Our large facility in Emmerich, where we make a lot of our other candy, half of the whole facility is the drying rooms where the candies are sleeping while they dry. Then they get shaken out, and rolled around, and then they get put into a bag. That drying time is a humongous part of the process, the evaporation of the moisture gives the texture of the product.
If you put a regular gummy candy recipe in a 3D printer, it would print a puddle of nothing, so we had to create a totally new recipe and the team at Katjes were insanely good at that, and we were able to do that really relatively quickly.
Then we developed a prototype printer. We launched it into a beta store, and then there came the software. On the first launch day the printer was huge. It wasn’t super slow, but it certainly was nowhere near as fast as we have now. But one thing was missing was the software, so we had a fake software that made people think they were designing it, but they weren’t actually. They were just sending me an email with what they wanted, and I had to spot code the design and create it while they were waiting, and then send it and it would print. I was literally stuck behind the laptop making coding for the candies that people wanted.
We knew that although people were immediately drawn to it, we had to make it easy for everyone to be able to use it. So we invested a humongous amount of our time and resources and energy into creating the world’s first ever truly plug-and-play design software, which is the Magic Candy Factory app. Through this app, people are able to write words, draw pictures, combine 3D shapes, upload photographs, and then the system creates the code automatically in the back-end.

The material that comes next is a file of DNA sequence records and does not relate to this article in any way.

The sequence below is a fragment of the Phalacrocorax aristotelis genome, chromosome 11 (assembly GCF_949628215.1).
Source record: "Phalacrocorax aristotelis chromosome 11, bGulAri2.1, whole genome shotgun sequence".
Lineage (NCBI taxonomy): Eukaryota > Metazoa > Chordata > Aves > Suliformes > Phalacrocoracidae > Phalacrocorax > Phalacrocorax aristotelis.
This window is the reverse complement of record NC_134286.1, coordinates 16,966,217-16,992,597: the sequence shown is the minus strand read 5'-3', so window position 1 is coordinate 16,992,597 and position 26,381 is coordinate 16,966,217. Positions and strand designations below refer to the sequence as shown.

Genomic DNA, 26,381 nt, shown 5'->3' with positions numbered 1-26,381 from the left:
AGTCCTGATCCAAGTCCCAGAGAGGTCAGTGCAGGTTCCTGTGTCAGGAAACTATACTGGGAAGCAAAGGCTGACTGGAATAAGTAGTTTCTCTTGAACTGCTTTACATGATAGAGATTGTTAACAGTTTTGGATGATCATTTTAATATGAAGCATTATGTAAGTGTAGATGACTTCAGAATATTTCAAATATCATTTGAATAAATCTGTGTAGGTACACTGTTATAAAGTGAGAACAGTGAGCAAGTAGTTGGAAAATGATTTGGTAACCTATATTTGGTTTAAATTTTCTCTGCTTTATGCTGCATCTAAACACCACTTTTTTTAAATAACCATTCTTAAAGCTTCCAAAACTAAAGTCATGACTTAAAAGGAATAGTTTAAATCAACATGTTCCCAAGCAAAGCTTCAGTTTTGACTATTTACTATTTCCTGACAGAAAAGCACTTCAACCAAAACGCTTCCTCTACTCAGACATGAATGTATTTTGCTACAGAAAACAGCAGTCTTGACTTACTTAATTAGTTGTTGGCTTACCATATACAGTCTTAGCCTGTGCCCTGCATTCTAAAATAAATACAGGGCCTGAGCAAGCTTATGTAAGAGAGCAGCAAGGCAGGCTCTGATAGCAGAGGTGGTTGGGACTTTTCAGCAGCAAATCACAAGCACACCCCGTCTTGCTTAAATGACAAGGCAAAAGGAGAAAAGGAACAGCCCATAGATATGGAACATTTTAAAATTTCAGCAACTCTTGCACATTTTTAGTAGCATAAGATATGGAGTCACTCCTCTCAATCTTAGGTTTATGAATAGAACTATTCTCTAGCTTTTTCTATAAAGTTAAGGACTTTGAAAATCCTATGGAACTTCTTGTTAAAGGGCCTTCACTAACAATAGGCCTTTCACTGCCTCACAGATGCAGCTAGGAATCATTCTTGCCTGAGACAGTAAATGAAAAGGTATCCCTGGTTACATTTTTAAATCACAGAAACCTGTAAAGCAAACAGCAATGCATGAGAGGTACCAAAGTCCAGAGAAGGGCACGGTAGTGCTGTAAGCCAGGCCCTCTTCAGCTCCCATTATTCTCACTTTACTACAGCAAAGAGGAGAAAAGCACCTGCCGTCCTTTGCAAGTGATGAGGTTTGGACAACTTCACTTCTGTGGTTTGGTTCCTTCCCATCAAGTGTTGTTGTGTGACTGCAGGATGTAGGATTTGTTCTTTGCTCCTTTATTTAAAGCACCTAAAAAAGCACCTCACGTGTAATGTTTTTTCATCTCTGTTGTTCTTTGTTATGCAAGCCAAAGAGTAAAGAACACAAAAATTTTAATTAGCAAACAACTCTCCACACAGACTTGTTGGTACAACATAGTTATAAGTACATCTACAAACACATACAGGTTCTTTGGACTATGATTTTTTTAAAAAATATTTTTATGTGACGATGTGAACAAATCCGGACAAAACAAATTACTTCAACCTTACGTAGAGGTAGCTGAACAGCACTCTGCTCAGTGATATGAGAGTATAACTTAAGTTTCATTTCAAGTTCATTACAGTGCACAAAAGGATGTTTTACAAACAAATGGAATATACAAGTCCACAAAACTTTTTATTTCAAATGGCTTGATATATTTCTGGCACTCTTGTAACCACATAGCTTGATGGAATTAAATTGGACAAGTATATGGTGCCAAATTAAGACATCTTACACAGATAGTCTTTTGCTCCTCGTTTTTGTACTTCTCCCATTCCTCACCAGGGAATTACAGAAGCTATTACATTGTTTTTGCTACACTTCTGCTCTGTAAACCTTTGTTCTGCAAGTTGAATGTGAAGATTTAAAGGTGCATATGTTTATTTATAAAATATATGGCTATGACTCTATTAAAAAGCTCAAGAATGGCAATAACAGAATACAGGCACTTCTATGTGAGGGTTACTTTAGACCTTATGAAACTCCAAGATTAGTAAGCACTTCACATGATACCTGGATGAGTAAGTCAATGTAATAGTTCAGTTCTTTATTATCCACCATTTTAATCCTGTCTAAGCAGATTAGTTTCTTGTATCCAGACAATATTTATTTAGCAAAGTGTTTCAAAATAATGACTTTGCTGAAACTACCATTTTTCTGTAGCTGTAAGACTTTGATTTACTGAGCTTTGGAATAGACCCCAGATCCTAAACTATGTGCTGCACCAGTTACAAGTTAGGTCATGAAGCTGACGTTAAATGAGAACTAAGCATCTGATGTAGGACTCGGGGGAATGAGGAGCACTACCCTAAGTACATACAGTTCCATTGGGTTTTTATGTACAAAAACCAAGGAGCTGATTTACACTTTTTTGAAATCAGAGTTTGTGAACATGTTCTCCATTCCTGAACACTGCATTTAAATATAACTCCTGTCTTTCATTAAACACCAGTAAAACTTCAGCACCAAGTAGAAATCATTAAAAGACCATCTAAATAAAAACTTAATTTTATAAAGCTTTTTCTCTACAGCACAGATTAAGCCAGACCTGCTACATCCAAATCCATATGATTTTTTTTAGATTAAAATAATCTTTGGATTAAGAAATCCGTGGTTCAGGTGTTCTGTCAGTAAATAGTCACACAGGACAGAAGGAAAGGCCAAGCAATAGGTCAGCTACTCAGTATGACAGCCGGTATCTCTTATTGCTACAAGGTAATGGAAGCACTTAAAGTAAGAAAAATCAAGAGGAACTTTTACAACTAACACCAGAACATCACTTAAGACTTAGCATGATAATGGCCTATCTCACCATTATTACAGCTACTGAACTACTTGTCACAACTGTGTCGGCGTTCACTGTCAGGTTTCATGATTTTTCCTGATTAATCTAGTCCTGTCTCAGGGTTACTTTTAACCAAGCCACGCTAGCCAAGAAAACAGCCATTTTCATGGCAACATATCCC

It’s a game changer, not just for us, but for 3D printing in general because it mainstreamed a very technical innovation, just like the iOS software made smartphones mainstream. Smartphones were around for seven years before everybody wanted one. It was iOS and Android, and the usability that actually made the mainstream consumer market catch on to it.
What is the current status of the business?
In the first two years, we have launched Magic Candy in 35 locations around the globe. We have over 100 printers that have been deployed out into the market. We have printers in specialty retail in duty-free and airports, at events companies, expo companies. We have people using them for birthday parties. We have people using them for corporate gifting.
It is just amazing to see all the different ways that people have taken our innovation and capitalised on and use it in different market applications. This year we’re launching into some even more exciting things including a very large amusement park company in the US that we’ve just done a deal with.
This is a whole other side for the business where we can utilise the printers, and it’s a different part of the retail sector that we would not normally really get access to. The printer is what we call edutainment, so it’s educational but it’s entertaining at the same time. For things like amusement parks it’s a fantastic pitch.